Thursday, April 28, 2005

471: Learned kin recognition cues in a social bird : Nature

Learned kin recognition cues in a social bird : Nature:

In long-tailed tits, all adults attempt to breed independently in pairs each year, but most nests fail due to depredation13, 14. Failed breeders often re-nest, but later in the season may instead become helpers14; this switch from re-nesting to helping corresponds with a seasonal change in the potential fitness benefits of each strategy15. No significant direct fitness benefits of helping have been found, but helpers preferentially care for close relatives16 and accrue indirect fitness benefits by increasing brood productivity14, 15; this kin-selected benefit represents a substantial component of inclusive fitness and is the sole source of fitness for many individuals17. Thus, helping is beneficial to both helpers and recipients, and selection should favour kin recognition6, 8. Kin-biased helping occurs in the absence of reliable spatial cues to kinship16, and a previous study suggested that long-tailed tits can discriminate between the vocalizations of close relatives and non-relatives18. Here, we describe an experiment that determines the characteristics of contact calls used in discrimination, and a second experiment that investigates the acquisition of these recognition cues.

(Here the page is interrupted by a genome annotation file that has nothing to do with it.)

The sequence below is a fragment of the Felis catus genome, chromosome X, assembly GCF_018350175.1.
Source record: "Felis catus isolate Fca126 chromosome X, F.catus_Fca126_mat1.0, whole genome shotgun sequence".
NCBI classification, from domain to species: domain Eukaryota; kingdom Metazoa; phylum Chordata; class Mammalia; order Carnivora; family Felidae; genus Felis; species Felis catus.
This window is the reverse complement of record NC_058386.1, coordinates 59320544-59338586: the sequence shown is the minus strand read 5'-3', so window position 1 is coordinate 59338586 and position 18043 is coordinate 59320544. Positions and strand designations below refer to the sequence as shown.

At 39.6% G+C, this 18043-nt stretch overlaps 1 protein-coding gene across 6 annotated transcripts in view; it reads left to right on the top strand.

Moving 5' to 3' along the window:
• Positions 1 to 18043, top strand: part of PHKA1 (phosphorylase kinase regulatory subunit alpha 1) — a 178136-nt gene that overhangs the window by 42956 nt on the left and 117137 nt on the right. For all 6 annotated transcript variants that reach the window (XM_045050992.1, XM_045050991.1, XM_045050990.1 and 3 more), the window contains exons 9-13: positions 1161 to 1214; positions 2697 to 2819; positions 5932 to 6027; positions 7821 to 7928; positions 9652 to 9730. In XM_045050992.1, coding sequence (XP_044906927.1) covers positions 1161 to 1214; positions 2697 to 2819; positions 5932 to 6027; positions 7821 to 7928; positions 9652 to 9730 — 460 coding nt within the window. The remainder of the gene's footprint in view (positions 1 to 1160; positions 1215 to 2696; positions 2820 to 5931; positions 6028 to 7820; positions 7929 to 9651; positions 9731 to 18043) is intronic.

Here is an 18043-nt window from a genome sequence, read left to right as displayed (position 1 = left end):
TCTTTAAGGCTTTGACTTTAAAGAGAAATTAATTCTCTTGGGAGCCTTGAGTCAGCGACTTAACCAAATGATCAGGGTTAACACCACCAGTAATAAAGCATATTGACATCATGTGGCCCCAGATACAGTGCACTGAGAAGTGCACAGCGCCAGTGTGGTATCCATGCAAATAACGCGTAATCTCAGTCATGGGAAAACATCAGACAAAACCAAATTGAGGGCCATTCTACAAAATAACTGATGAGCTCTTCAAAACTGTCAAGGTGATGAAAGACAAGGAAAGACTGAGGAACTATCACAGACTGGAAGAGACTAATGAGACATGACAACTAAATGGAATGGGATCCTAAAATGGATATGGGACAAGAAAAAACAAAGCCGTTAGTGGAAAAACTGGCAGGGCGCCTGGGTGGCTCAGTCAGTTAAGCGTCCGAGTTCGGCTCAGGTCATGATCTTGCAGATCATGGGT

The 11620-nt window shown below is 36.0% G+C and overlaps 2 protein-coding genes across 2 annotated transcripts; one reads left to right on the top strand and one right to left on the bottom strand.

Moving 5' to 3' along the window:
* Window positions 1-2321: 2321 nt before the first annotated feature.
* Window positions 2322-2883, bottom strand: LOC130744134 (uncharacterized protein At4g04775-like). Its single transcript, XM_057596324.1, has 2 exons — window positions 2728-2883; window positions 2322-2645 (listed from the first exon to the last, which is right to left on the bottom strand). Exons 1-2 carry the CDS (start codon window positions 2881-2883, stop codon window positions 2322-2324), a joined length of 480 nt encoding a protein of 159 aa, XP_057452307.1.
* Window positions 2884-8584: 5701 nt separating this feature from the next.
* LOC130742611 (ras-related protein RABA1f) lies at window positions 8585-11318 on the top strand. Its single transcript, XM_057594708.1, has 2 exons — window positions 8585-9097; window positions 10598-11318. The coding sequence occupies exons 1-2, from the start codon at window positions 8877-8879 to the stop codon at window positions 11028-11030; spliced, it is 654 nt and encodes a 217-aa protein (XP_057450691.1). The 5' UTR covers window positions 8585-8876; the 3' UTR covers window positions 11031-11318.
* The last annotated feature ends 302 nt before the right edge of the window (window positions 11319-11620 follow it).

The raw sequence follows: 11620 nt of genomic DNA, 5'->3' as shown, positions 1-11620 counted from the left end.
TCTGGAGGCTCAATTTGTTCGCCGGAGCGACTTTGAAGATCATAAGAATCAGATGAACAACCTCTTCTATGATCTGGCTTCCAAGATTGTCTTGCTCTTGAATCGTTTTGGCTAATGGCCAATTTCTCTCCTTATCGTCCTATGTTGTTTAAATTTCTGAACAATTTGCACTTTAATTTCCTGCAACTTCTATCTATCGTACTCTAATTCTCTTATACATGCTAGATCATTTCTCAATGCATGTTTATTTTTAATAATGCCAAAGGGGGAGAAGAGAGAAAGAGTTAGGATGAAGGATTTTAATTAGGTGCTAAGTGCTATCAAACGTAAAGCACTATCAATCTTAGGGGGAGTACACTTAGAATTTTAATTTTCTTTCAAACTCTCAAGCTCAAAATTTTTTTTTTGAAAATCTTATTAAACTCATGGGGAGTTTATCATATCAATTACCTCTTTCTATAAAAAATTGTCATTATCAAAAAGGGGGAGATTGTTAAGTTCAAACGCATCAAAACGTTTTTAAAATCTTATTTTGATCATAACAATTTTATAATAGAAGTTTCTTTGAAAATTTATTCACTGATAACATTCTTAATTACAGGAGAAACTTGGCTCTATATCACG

Fitness benefits, and kin selection are parts of evolutionary hypotheses. The characteristics used and the methods of acquisition will be under heavy selection, since cheating will be good for a cheater, but horrible for the cheated.